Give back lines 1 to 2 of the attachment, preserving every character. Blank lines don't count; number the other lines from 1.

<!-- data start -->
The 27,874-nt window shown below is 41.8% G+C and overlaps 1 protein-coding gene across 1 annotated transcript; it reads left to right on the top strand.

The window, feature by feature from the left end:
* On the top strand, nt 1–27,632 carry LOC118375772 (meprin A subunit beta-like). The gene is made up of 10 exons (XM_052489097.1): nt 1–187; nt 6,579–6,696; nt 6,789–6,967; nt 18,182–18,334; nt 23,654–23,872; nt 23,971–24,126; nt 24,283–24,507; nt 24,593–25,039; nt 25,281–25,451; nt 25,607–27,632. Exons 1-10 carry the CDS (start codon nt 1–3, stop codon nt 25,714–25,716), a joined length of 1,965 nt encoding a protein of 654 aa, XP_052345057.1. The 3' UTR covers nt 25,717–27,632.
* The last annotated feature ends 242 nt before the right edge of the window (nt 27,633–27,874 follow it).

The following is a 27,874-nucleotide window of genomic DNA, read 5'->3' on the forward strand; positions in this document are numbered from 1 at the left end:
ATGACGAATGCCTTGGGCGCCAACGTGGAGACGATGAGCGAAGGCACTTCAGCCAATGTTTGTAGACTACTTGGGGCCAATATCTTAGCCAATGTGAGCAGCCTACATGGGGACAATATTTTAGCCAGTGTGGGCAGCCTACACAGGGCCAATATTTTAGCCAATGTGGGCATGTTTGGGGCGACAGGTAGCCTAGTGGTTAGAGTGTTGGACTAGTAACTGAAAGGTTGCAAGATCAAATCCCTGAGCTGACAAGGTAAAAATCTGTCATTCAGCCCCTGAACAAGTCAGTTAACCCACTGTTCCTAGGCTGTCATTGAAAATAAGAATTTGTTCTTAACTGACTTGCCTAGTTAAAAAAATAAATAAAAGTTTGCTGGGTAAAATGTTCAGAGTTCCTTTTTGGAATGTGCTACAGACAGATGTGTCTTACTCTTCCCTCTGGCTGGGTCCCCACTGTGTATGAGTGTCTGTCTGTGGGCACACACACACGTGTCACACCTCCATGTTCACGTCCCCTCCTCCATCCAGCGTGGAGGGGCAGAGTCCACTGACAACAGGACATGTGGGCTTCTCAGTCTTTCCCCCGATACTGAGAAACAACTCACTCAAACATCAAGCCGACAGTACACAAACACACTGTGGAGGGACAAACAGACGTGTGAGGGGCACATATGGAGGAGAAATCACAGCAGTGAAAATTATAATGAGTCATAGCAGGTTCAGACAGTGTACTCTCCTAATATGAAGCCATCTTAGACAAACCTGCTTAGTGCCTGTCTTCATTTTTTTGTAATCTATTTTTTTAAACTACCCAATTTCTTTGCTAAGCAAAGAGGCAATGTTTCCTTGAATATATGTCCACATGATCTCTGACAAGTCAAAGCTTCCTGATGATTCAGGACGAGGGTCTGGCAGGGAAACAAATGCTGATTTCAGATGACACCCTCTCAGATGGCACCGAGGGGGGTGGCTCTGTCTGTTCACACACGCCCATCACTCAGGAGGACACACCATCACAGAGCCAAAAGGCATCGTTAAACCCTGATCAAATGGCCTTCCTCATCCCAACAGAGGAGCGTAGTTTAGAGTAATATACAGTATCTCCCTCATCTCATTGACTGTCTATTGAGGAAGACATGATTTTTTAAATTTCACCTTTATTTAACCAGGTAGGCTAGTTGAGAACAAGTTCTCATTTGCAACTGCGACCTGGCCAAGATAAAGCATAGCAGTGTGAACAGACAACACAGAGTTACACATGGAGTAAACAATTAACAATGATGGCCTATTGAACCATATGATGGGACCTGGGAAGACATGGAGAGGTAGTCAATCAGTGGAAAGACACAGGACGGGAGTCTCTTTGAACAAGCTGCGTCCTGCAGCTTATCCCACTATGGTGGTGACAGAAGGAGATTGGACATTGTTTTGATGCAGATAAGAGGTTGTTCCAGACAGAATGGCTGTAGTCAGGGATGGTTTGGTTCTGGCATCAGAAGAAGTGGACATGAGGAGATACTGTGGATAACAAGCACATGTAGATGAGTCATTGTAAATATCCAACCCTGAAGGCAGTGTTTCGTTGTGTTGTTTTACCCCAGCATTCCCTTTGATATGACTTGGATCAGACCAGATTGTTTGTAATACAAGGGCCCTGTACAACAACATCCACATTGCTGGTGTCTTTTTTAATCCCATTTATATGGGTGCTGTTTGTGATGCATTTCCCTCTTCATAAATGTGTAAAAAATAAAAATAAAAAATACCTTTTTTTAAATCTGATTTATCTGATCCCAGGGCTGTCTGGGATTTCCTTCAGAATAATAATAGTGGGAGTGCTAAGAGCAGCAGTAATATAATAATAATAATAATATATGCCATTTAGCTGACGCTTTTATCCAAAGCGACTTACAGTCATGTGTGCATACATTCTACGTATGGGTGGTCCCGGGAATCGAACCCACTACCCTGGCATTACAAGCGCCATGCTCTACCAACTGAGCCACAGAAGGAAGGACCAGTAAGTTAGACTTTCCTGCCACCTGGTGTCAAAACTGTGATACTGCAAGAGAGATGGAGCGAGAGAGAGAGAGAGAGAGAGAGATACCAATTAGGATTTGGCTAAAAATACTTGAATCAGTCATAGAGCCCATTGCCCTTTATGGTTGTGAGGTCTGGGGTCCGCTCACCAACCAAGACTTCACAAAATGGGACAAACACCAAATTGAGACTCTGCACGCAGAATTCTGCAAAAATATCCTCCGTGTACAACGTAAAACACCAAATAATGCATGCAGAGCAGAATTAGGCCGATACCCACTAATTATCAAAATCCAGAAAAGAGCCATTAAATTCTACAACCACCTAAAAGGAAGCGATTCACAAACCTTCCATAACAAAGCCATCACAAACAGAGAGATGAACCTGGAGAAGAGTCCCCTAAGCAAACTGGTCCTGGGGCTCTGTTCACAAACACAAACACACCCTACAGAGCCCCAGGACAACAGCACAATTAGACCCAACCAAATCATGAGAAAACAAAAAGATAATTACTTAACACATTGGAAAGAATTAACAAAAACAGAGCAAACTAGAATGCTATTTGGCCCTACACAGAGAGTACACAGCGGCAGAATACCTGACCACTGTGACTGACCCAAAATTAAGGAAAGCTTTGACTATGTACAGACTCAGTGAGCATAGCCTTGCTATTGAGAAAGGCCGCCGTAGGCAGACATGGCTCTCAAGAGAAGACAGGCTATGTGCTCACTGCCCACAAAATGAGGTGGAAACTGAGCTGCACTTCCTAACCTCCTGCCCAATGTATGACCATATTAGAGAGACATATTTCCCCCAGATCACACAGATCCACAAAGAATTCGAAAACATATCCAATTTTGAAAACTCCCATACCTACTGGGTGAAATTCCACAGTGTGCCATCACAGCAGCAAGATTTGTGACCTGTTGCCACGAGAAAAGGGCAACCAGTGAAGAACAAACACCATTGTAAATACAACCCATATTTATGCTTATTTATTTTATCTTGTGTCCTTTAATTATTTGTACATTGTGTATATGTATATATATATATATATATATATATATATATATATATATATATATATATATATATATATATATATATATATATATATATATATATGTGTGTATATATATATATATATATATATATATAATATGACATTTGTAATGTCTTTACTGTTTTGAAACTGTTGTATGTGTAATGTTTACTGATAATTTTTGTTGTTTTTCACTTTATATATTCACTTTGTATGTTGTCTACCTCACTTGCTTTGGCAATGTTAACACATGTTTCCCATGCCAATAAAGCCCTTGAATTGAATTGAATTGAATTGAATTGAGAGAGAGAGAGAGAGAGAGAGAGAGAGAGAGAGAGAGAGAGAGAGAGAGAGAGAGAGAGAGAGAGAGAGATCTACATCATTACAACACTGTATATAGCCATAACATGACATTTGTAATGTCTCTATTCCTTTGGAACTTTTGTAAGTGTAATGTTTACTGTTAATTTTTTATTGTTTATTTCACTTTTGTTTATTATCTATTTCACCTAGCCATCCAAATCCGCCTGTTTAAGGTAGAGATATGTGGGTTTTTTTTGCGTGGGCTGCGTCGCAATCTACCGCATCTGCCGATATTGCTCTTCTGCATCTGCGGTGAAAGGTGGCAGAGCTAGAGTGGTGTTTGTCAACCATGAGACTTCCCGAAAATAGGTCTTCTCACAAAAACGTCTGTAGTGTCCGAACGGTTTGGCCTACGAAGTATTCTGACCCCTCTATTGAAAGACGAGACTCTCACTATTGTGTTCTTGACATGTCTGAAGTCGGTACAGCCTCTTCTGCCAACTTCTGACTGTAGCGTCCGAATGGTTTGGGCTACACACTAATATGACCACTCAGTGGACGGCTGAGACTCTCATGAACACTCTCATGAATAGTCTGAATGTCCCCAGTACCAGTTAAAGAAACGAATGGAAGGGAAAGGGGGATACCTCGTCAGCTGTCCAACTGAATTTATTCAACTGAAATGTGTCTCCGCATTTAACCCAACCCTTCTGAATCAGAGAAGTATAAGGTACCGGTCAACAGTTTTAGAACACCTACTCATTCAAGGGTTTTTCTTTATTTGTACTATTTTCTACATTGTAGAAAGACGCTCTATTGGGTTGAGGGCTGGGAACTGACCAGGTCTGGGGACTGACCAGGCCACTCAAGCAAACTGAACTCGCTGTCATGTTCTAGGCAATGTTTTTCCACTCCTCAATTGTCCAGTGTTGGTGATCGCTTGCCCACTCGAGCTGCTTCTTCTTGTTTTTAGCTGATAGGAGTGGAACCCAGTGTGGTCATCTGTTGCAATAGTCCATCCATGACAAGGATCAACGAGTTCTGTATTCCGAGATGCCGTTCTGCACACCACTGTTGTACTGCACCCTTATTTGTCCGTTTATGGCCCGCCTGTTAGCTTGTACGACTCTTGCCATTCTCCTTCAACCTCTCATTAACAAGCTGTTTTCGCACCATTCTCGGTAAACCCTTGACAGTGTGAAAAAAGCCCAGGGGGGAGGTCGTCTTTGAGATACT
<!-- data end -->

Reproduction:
The 27,874-nt window shown below is 41.8% G+C and overlaps 1 protein-coding gene across 1 annotated transcript; it reads left to right on the top strand.

The window, feature by feature from the left end: